Family Mediation in South Africa is a growing profession comprising primarily of family attorneys, psychologists, and social workers. Family Mediation offers to the “family-in-conflict” the option to utilize as an alternative to the legal system, an efficient, cost-effective dispute resolution process to assist them in resolving their dispute.
What is Family Mediation ?
Family Mediation is a dispute resolution process aimed at assisting people who are in a relationship with one another, in resolving their dispute without their first having to go the legal route in an attempt to have their dispute resolved. The process is informal and it takes place outside of the legal arena hence the process being known as an alternative dispute resolution process or ADR. Parties who choose to go the mediation route are not precluded from accessing the justice system should they at any stage, be of the opinion, that this is what is needed for their matter.
Mediator Facilitates the Process
The mediation process is conducted by a third-party facilitator known as a Mediator who is required to remain neutral, non-aligned to either party, and to have no vested interest as to how the dispute may ultimately be resolved. Family Mediators are generally drawn from a pool of trained Family Attorneys, psychologists, and social workers. The critical requirement for the Family Mediator is that he or she adopts a holistic approach to the mediation, at all times being alert to the role that the extended family in particular grandparents may play in the family unit as well as being sensitive to the issue of third parties and the role that a new partner may have in the child’s life.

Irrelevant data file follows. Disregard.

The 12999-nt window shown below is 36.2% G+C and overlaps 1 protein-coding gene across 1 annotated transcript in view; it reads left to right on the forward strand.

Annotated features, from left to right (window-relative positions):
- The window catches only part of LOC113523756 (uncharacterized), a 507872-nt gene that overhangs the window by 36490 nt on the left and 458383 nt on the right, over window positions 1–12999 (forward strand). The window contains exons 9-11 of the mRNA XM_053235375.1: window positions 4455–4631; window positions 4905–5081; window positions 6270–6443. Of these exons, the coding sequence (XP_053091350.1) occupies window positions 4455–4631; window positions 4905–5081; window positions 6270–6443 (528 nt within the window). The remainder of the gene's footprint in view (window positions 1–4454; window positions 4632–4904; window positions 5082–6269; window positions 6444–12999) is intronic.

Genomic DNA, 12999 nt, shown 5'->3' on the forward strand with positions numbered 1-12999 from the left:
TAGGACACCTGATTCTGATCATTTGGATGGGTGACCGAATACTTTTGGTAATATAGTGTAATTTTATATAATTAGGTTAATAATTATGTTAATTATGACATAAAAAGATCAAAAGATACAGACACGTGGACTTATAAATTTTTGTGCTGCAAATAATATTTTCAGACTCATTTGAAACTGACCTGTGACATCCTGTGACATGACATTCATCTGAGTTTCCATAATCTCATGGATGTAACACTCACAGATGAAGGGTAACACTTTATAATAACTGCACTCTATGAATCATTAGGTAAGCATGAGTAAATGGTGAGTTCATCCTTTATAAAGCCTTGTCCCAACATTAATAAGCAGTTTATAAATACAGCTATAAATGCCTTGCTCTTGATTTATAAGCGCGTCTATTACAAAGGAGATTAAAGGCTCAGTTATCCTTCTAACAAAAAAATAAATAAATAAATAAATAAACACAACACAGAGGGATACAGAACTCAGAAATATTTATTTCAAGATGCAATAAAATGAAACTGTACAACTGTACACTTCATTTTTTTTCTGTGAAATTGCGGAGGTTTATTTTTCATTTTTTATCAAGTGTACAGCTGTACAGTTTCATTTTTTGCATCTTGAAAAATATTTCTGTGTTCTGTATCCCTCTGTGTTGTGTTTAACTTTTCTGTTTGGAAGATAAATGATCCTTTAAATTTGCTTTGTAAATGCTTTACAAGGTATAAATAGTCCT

The Cornerstone of Mediation
The principles of party self-determination, impartiality, and confidentiality of information are the cornerstones upon which Mediation rests and these principles are strenuously upheld by the Mediator throughout the process. The Mediator’s role is that of facilitating the parties’ discussions concerning the issues in dispute thereby helping them to avoid deadlock and breakdown in communication. The Mediator does this primarily by asking questions and by gently guiding the process back towards possible resolution of the issues in dispute.
Joint Sessions Preferred
Family Mediation sessions are normally conducted as joint sessions with all the parties present in the same room. There are however circumstances where separate sessions may need to be conducted with the parties, but this is generally at the discretion of the Mediator and only where all the parties are in agreement with separate sessions being held with the Mediator.
Attorneys at the Mediation
Attorneys are generally not present during the mediation, but this is often more of a cost consideration than anything else. Should a client require his or her attorney to sit in on the mediation, this can be arranged on the proviso that all the parties are in joint agreement with this.
Parties are throughout the process encouraged to engage in constructive dialogue with one another concerning the issues and disputes at hand and they are also encouraged to apply their minds to problem-solving attempts on how to best resolve their dispute so that a win-win outcome can be achieved.
It’s All in the Parties’ Hands
The final outcome of the Mediation is determined solely by the parties. The Mediator does not impose a solution on the parties or place pressure on them regarding how they should resolve their dispute, what the terms of their future agreement should look like, what steps should be taken to prevent further dispute in the future, and whether an apology is sought or required to conclude the matter and in what form such apology should take.
Additionally, the process is a completely voluntary one and a party is not required to agree to a settlement proposal for the sake of resolution.
Family Mediation in South Africa
There are a number of provincial bodies which oversee Family Mediation in South Africa. These include SAAM, FAMAC, KAFAM, FAMSA and the Social Justice Foundation.